Read More: ‘Split Screen’: 9 Reasons You Should Watch FilmStruck’s Revival of TV’s Best-Ever Series About Indie Film

On Wednesday night in New York City, the series’ reintroduction to the cultural consciousness continued apace, as Pierson and a group of some of his most famous
See full article at Indiewire »

Richard Linklater, Kevin Smith and Miranda July Reveal ‘Split Screen’ Secrets During Indie Series Tribute

Richard Linklater, Kevin Smith and Miranda July Reveal ‘Split Screen’ Secrets During Indie Series Tribute
For two years back in the late ’90s and early aughts, producer, filmmaker, author and cinephile John Pierson hammered together the lovingly Diy television series, which introduced movie buffs to all manner of filmmakers and their creations over the course of 60-plus episodes. “Split Screen” was IFCtv’s signature series from 1997-2001, boasting such guests as Spike Lee, Richard Linklater, Kevin Smith, Mary Harron, Katherine Dieckmann and many, many more.

Late last year, the cult classic found a new home over on streaming service FilmStruck, which began releasing episodes of the series on their Criterion Channel in December, with a tiered rollout planned.

Read More: ‘Split Screen’: 9 Reasons You Should Watch FilmStruck’s Revival of TV’s Best-Ever Series About Indie Film

On Wednesday night in New York City, the series’ reintroduction to the cultural consciousness continued apace, as Pierson and a group of some of his most famous
See full article at Indiewire Television »

Newswire: The Blair Witch Project almost had a much less subtle ending

The ending of the original Blair Witch Project is a memorable example of how much more powerful a horror movie can be when it leaves things up to the audience’s imagination, but it sounds like co-directors Dan Myrick and Eduardo Sanchez almost went with something a lot more gruesome and showy than the simple, ominous shot of Mike facing a wall in the corner of a spooky room. In a new interview with Entertainment Weekly, Myrick and Sanchez explain that they had always intended for the movie to end with a “what-the-fuck moment,” but they didn’t want to actually show somebody in a witch costume killing the doomed filmmakers. Also, they didn’t have any money, so they came up with the “guy standing in a corner” idea—which didn’t require any special effects—just before filming it.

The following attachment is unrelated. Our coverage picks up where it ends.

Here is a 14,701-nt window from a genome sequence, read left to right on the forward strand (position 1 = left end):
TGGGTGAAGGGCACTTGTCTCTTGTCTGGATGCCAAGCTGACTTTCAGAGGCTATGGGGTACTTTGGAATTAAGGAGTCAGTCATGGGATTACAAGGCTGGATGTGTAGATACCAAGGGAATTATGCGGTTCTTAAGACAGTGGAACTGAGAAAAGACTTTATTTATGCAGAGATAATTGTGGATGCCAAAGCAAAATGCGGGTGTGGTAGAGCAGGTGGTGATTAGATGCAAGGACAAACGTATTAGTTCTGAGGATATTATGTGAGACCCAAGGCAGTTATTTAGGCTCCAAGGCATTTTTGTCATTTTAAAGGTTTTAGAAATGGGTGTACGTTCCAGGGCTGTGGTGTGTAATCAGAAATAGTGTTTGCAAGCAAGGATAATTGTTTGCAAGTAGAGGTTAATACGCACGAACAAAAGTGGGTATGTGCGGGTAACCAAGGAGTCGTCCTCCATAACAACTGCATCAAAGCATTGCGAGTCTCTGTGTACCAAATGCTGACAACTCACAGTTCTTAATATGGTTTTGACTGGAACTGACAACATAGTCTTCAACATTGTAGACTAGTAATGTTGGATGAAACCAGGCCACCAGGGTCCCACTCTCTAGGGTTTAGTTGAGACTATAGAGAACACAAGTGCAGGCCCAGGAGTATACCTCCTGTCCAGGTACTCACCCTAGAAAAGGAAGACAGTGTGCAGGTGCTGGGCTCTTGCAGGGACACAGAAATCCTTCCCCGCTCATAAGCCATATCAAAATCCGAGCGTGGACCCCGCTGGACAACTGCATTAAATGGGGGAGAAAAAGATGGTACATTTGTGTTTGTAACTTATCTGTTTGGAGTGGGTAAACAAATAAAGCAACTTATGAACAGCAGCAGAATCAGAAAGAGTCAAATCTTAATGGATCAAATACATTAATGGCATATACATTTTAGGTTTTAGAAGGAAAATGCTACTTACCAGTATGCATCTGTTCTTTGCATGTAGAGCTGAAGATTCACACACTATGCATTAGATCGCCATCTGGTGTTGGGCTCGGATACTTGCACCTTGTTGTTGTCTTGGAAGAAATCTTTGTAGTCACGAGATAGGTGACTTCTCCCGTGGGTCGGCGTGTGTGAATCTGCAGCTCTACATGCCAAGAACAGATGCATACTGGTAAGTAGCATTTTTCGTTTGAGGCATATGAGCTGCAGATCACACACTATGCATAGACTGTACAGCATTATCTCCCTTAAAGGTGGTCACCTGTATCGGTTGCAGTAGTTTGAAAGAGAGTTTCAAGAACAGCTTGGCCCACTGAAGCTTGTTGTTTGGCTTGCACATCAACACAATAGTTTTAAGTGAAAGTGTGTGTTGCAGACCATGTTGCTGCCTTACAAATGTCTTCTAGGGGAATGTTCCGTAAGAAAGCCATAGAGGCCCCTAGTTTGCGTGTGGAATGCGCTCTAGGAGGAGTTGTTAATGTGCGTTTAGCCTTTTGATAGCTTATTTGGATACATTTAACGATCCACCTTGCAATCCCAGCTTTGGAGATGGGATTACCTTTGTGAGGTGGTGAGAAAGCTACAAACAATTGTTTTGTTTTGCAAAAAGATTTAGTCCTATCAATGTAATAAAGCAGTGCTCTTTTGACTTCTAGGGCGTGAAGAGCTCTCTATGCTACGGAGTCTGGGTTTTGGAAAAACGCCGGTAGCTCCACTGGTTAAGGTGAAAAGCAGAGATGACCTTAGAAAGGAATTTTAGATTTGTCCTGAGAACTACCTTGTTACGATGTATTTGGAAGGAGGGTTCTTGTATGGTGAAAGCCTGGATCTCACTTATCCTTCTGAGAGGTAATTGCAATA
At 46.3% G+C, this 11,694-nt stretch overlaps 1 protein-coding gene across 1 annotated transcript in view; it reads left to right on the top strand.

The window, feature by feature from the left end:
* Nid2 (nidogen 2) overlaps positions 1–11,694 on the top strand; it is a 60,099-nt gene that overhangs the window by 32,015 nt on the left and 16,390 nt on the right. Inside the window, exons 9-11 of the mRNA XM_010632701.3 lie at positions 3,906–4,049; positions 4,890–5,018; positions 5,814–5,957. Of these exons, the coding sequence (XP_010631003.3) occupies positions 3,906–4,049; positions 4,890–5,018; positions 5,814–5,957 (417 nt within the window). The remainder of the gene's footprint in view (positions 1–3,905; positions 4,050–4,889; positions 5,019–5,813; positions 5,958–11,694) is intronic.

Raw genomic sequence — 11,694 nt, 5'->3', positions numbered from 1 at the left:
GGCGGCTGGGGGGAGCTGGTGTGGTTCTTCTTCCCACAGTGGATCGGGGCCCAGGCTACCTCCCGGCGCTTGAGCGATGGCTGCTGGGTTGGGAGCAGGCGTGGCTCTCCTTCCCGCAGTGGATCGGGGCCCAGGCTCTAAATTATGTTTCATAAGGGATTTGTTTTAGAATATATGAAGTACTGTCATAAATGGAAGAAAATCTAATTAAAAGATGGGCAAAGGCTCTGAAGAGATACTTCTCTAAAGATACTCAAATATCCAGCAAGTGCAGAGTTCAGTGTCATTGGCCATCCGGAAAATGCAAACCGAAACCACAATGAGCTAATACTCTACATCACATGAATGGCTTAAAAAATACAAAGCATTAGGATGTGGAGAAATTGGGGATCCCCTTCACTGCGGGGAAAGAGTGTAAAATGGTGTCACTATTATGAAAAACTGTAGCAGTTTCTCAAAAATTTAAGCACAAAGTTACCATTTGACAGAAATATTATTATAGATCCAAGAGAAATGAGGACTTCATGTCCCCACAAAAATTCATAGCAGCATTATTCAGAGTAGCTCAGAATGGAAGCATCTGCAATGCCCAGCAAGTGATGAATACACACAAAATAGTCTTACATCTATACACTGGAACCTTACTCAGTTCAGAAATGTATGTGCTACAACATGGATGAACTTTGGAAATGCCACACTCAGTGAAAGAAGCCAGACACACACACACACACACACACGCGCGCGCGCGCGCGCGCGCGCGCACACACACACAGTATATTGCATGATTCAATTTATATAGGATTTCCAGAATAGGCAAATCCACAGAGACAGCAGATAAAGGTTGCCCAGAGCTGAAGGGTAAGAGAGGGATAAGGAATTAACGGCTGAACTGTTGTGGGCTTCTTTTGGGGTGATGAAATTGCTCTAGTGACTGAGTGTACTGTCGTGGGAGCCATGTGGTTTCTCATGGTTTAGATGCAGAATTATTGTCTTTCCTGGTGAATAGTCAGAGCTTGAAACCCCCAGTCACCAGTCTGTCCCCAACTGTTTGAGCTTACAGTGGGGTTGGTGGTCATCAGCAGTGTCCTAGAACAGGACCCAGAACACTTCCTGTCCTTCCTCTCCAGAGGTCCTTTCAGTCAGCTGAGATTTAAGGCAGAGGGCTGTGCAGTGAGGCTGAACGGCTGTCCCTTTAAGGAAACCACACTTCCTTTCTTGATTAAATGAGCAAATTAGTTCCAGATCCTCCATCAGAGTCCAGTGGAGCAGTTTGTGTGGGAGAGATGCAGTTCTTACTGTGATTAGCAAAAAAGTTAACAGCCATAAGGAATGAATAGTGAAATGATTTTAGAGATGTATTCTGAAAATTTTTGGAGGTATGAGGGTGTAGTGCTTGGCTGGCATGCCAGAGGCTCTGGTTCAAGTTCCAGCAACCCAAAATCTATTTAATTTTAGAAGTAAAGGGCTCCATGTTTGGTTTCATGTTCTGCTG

When distribution company Artisan picked up the movie, though
See full article at The AV Club »

The Blair Witch Project Filmmakers Comment on One of the Movie’s Alternate Endings

Whether you love it or loathe it, the ending to The Blair Witch Project is still discussed to this day, but it almost didn't conclude the way it did. As part of their "Untold Stories" issue, Entertainment Weekly talked with The Blair Witch Project directors Daniel Myrick and Eduardo Sánchez about one of the film's alternate endings warning for those who haven't seen the film].

Speaking with EW, Myrick and Sánchez said that they came up with the film's ending—with Mike facing the corner, and Heather yelling and dropping her camera in the basement of an isolated house that they entered in search of Josh—only three days before filming it.

Although effective in creeping people out at its test screening, Artisan, the film's distributor, desired a less ambiguous conclusion, so Myrick and Sanchez returned to the woods to film more endings, one of which featured "Mike hanging from a noose, crucified on a wooden stick man,
See full article at DailyDead »

‘Diary of the Dead’ and George A. Romero’s Formal Self-Awareness

Looking back on this still-young century makes clear that 2007 was a major time for cinematic happenings — and, on the basis of this retrospective, one we’re not quite through with ten years on. One’s mind might quickly flash to a few big titles that will be represented, but it is the plurality of both festival and theatrical premieres that truly surprises: late works from old masters, debuts from filmmakers who’ve since become some of our most-respected artists, and mid-career turning points that didn’t necessarily announce themselves as such at the time. Join us as an assembled team, many of whom were coming of age that year, takes on their favorites.